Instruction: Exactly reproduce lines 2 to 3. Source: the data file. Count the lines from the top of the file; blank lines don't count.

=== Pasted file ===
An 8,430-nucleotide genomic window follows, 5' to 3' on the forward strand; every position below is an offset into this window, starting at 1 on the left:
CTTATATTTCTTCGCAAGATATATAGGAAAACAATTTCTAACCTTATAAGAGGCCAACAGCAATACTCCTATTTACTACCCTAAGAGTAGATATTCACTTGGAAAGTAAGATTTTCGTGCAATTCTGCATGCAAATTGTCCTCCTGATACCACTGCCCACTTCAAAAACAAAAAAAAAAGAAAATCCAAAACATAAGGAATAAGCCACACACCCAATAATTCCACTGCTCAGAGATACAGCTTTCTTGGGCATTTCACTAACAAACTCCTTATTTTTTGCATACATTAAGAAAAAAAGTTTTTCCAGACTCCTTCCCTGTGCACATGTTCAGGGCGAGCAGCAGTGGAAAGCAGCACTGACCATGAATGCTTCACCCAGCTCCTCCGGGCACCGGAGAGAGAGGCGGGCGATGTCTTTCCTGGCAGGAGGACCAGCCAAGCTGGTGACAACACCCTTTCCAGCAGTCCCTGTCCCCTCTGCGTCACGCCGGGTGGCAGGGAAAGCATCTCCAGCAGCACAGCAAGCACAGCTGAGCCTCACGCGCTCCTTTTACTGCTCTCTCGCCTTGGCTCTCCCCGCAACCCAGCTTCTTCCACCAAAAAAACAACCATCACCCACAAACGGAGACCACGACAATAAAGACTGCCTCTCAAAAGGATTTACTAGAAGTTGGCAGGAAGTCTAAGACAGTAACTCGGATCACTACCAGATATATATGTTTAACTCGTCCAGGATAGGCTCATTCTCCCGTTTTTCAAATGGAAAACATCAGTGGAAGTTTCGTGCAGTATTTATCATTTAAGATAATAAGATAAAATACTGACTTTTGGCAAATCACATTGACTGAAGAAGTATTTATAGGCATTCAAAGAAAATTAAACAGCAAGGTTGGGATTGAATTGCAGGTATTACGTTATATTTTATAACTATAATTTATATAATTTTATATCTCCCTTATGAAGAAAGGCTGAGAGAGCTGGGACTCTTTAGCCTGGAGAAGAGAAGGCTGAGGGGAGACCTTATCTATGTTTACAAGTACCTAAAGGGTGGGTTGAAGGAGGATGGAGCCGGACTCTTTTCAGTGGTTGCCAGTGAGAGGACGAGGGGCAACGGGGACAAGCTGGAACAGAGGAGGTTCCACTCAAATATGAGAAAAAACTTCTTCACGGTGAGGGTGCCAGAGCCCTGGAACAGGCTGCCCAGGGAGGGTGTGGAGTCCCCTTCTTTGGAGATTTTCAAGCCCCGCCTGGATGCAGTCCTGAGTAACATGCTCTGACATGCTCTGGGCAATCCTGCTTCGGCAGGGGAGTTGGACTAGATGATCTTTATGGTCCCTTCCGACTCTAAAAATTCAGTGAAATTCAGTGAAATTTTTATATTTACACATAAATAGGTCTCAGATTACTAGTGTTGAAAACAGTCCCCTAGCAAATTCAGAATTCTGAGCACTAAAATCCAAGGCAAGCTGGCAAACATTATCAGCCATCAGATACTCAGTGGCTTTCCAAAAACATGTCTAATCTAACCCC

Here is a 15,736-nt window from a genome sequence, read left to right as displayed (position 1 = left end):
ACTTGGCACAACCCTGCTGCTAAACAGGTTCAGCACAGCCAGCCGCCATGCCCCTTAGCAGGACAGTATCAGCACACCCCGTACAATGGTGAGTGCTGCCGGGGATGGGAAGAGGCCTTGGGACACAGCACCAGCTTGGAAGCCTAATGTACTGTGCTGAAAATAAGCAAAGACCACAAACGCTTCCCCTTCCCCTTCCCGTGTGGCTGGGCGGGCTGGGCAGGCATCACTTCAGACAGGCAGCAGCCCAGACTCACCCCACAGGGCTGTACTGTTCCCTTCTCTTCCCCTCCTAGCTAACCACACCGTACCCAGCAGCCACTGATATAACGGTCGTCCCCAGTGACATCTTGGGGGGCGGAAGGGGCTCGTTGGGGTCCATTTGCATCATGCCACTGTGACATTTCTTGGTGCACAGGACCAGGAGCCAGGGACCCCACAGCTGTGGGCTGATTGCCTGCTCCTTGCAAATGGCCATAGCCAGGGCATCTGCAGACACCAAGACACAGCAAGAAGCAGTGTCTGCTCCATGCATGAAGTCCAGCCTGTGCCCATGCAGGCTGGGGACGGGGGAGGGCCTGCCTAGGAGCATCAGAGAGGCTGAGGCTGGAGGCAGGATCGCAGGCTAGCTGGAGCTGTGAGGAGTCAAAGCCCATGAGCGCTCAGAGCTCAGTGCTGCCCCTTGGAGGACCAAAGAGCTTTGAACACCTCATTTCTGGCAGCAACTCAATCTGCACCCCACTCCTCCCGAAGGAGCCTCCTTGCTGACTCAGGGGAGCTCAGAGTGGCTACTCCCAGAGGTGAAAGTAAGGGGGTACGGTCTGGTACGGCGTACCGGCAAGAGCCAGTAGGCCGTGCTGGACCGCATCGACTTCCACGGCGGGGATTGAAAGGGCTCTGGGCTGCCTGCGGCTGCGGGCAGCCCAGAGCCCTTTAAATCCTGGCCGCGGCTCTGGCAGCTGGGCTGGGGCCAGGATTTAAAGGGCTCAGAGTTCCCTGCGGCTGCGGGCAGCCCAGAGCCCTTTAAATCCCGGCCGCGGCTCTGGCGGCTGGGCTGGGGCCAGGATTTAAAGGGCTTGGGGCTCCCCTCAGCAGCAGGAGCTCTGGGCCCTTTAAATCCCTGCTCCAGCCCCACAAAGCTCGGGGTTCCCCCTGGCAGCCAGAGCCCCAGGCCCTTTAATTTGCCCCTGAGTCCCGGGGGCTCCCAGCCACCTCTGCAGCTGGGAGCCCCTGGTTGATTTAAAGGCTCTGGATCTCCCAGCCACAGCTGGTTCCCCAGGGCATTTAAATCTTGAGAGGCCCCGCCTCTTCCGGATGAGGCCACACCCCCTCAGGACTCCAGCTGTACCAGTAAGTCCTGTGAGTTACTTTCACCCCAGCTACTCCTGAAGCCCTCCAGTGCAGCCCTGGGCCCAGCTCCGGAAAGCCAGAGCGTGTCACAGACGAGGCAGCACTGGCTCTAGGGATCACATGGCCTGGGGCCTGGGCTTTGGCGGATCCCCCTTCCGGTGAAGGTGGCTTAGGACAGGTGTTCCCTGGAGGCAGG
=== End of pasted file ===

CTTATATTTCTTCGCAAGATATATAGGAAAACAATTTCTAACCTTATAAGAGGCCAACAGCAATACTCCTATTTACTACCCTAAGAGTAGATATTCACTTGGAAAGTAAGATTTTCGTGCAATTCTGCATGCAAATTGTCCTCCTGATACCACTGCCCACTTCAAAAACAAAAAAAAAAGAAAATCCAAAACATAAGGAATAAGCCACACACCCAATAATTCCACTGCTCAGAGATACAGCTTTCTTGGGCATTTCACTAACAAACTCCTTATTTTTTGCATACATTAAGAAAAAAAGTTTTTCCAGACTCCTTCCCTGTGCACATGTTCAGGGCGAGCAGCAGTGGAAAGCAGCACTGACCATGAATGCTTCACCCAGCTCCTCCGGGCACCGGAGAGAGAGGCGGGCGATGTCTTTCCTGGCAGGAGGACCAGCCAAGCTGGTGACAACACCCTTTCCAGCAGTCCCTGTCCCCTCTGCGTCACGCCGGGTGGCAGGGAAAGCATCTCCAGCAGCACAGCAAGCACAGCTGAGCCTCACGCGCTCCTTTTACTGCTCTCTCGCCTTGGCTCTCCCCGCAACCCAGCTTCTTCCACCAAAAAAACAACCATCACCCACAAACGGAGACCACGACAATAAAGACTGCCTCTCAAAAGGATTTACTAGAAGTTGGCAGGAAGTCTAAGACAGTAACTCGGATCACTACCAGATATATATGTTTAACTCGTCCAGGATAGGCTCATTCTCCCGTTTTTCAAATGGAAAACATCAGTGGAAGTTTCGTGCAGTATTTATCATTTAAGATAATAAGATAAAATACTGACTTTTGGCAAATCACATTGACTGAAGAAGTATTTATAGGCATTCAAAGAAAATTAAACAGCAAGGTTGGGATTGAATTGCAGGTATTACGTTATATTTTATAACTATAATTTATATAATTTTATATCTCCCTTATGAAGAAAGGCTGAGAGAGCTGGGACTCTTTAGCCTGGAGAAGAGAAGGCTGAGGGGAGACCTTATCTATGTTTACAAGTACCTAAAGGGTGGGTTGAAGGAGGATGGAGCCGGACTCTTTTCAGTGGTTGCCAGTGAGAGGACGAGGGGCAACGGGGACAAGCTGGAACAGAGGAGGTTCCACTCAAATATGAGAAAAAACTTCTTCACGGTGAGGGTGCCAGAGCCCTGGAACAGGCTGCCCAGGGAGGGTGTGGAGTCCCCTTCTTTGGAGATTTTCAAGCCCCGCCTGGATGCAGTCCTGAGTAACATGCTCTGACATGCTCTGGGCAATCCTGCTTCGGCAGGGGAGTTGGACTAGATGATCTTTATGGTCCCTTCCGACTCTAAAAATTCAGTGAAATTCAGTGAAATTTTTATATTTACACATAAATAGGTCTCAGATTACTAGTGTTGAAAACAGTCCCCTAGCAAATTCAGAATTCTGAGCACTAAAATCCAAGGCAAGCTGGCAAACATTATCAGCCATCAGATACTCAGTGGCTTTCCAAAAACATGTCTAATCTAACCCC

Here is a 15,736-nt window from a genome sequence, read left to right as displayed (position 1 = left end):